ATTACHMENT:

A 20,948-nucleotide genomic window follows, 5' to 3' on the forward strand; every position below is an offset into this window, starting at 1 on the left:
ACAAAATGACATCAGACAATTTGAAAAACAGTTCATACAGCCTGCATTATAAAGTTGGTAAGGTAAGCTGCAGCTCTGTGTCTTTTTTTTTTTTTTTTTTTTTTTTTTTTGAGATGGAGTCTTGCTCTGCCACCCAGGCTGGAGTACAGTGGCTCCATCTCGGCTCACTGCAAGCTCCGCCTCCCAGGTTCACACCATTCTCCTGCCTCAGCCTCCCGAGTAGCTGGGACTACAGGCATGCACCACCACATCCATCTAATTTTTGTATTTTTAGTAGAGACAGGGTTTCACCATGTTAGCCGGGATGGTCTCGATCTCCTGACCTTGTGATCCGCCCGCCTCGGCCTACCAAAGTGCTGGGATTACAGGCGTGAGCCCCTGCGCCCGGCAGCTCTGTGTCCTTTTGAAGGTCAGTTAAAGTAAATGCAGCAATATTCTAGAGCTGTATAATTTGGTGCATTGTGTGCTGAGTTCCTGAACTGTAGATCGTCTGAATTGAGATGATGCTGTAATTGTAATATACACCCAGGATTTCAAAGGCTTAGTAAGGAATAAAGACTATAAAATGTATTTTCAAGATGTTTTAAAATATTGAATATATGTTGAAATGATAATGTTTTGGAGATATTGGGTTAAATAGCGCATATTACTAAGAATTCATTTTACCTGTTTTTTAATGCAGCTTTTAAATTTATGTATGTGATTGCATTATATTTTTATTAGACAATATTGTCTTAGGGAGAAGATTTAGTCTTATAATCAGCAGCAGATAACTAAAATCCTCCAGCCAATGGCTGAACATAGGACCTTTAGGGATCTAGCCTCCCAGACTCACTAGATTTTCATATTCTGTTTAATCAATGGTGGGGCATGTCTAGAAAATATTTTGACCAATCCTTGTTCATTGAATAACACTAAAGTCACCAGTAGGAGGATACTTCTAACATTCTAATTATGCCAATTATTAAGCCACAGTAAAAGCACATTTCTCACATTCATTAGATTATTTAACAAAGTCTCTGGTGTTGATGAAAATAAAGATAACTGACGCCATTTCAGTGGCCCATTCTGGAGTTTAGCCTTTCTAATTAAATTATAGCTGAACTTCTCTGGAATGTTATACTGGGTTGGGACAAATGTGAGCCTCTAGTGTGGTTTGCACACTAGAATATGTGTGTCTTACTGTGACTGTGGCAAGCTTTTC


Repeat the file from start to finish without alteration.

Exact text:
A 20,948-nucleotide genomic window follows, 5' to 3' on the forward strand; every position below is an offset into this window, starting at 1 on the left:
ACAAAATGACATCAGACAATTTGAAAAACAGTTCATACAGCCTGCATTATAAAGTTGGTAAGGTAAGCTGCAGCTCTGTGTCTTTTTTTTTTTTTTTTTTTTTTTTTTTTGAGATGGAGTCTTGCTCTGCCACCCAGGCTGGAGTACAGTGGCTCCATCTCGGCTCACTGCAAGCTCCGCCTCCCAGGTTCACACCATTCTCCTGCCTCAGCCTCCCGAGTAGCTGGGACTACAGGCATGCACCACCACATCCATCTAATTTTTGTATTTTTAGTAGAGACAGGGTTTCACCATGTTAGCCGGGATGGTCTCGATCTCCTGACCTTGTGATCCGCCCGCCTCGGCCTACCAAAGTGCTGGGATTACAGGCGTGAGCCCCTGCGCCCGGCAGCTCTGTGTCCTTTTGAAGGTCAGTTAAAGTAAATGCAGCAATATTCTAGAGCTGTATAATTTGGTGCATTGTGTGCTGAGTTCCTGAACTGTAGATCGTCTGAATTGAGATGATGCTGTAATTGTAATATACACCCAGGATTTCAAAGGCTTAGTAAGGAATAAAGACTATAAAATGTATTTTCAAGATGTTTTAAAATATTGAATATATGTTGAAATGATAATGTTTTGGAGATATTGGGTTAAATAGCGCATATTACTAAGAATTCATTTTACCTGTTTTTTAATGCAGCTTTTAAATTTATGTATGTGATTGCATTATATTTTTATTAGACAATATTGTCTTAGGGAGAAGATTTAGTCTTATAATCAGCAGCAGATAACTAAAATCCTCCAGCCAATGGCTGAACATAGGACCTTTAGGGATCTAGCCTCCCAGACTCACTAGATTTTCATATTCTGTTTAATCAATGGTGGGGCATGTCTAGAAAATATTTTGACCAATCCTTGTTCATTGAATAACACTAAAGTCACCAGTAGGAGGATACTTCTAACATTCTAATTATGCCAATTATTAAGCCACAGTAAAAGCACATTTCTCACATTCATTAGATTATTTAACAAAGTCTCTGGTGTTGATGAAAATAAAGATAACTGACGCCATTTCAGTGGCCCATTCTGGAGTTTAGCCTTTCTAATTAAATTATAGCTGAACTTCTCTGGAATGTTATACTGGGTTGGGACAAATGTGAGCCTCTAGTGTGGTTTGCACACTAGAATATGTGTGTCTTACTGTGACTGTGGCAAGCTTTTC